In some scenarios, the deregulation was not achieved via a single law adoption; rather, the process was gradually accomplished by passing multiple laws. For instance, Japan removed the restrictions gradually after revising two laws: The Commercial Law in 1994 and the Tax Reform Act in 1995. We treat 1995 as the legalization year because the Tax Reform Act removed a significant tax disadvantage for share repurchases, encouraging public firms to undertake stock buyback programs.

Moreover, some restrictions could still exist even after open market share repurchases legalization. Share repurchase programs usually need approval by shareholders, and there may be price and volume restrictions in some markets. For example, in Canada, the repurchasing price cannot be higher than the most recent price, and the repurchasing volume cannot exceed 5% of the total shares outstanding. In Japan, the maximum repurchasing price is the closing price of the previous day, and the maximum repurchasing volume per day is 25% of the daily volume in the previous month. The Singapore Exchange requires that the repurchasing price upper limit is 5% above the average price of the previous five trading days, and the maximum repurchasing volume is 10% of total shares outstanding.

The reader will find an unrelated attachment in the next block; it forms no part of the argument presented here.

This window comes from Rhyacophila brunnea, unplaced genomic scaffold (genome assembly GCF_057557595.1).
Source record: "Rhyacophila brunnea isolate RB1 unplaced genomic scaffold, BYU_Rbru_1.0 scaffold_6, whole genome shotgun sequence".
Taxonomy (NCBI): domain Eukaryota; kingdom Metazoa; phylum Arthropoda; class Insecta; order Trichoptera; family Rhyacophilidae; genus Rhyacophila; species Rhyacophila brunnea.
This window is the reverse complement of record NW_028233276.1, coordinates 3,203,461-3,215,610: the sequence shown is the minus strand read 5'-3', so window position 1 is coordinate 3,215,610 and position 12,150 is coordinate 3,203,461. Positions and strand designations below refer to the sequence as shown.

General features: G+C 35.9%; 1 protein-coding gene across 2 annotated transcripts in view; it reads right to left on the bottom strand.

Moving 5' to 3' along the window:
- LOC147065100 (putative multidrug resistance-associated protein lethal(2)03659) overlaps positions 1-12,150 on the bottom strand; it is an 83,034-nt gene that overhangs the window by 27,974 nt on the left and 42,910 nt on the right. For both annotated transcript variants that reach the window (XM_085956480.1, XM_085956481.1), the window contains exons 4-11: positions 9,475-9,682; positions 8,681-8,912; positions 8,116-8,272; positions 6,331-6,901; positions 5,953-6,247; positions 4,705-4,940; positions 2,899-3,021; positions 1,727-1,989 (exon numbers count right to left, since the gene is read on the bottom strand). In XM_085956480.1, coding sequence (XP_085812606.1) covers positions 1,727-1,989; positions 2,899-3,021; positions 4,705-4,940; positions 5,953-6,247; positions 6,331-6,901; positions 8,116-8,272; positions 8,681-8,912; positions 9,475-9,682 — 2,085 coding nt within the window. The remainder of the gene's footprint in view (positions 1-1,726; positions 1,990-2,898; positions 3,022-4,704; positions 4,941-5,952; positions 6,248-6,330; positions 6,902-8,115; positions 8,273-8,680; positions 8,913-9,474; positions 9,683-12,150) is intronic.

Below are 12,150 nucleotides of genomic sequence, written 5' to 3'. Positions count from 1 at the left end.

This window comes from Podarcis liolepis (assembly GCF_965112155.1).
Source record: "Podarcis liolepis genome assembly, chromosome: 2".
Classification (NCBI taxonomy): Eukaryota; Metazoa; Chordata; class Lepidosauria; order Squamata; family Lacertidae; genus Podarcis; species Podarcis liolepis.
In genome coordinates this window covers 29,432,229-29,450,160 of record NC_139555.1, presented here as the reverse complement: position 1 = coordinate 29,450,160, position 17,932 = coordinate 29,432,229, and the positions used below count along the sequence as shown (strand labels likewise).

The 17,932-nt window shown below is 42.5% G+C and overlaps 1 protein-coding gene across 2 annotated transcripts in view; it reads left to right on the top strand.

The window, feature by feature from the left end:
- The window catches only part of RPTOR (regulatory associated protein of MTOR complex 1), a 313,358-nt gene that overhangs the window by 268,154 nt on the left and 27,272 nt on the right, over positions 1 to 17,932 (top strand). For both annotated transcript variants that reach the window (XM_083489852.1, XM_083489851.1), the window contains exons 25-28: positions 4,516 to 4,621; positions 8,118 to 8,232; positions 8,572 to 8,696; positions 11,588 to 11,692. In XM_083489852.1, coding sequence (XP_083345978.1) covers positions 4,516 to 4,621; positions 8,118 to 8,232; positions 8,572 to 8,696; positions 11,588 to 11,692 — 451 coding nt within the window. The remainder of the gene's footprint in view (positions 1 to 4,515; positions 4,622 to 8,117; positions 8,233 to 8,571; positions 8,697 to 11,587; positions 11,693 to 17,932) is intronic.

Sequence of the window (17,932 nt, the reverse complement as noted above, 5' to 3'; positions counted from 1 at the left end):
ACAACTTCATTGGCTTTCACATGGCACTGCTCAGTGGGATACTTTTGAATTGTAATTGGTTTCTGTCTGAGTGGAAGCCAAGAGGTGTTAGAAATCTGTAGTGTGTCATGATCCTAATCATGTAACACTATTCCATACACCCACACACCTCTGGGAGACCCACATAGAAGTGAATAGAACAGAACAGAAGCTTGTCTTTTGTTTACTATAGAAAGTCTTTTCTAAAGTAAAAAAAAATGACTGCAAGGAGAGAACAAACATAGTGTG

Our final sample includes 17 economies: Canada (legalized in 1985), mainland China (2005), Germany (1998), Greece (2003), Israel (1999), Japan (1995), Kuwait (2010), the Netherlands (1992), New Zealand (1994), Russia (1995), Singapore (1998), South Africa (2000), South Korea (1994), Spain (1989), Switzerland (1992), Taiwan (2000), and Turkey (2009).

Repurchase Legalization and Corporate Behaviors

The legalization setting on an international scale creates a relatively exogenous shock on individual firms because it is unlikely that the law change is primarily driven by some individual firms. Moreover, in contrast to many related publications that use U.S. data, our study offers a global prospect about the potential real effects of repurchase legalization on corporate behaviors. We find that repurchase legalization does have a significant influence on corporate behaviors, including payout policies, investment and financing strategies, stock returns, and long-term firm valuation.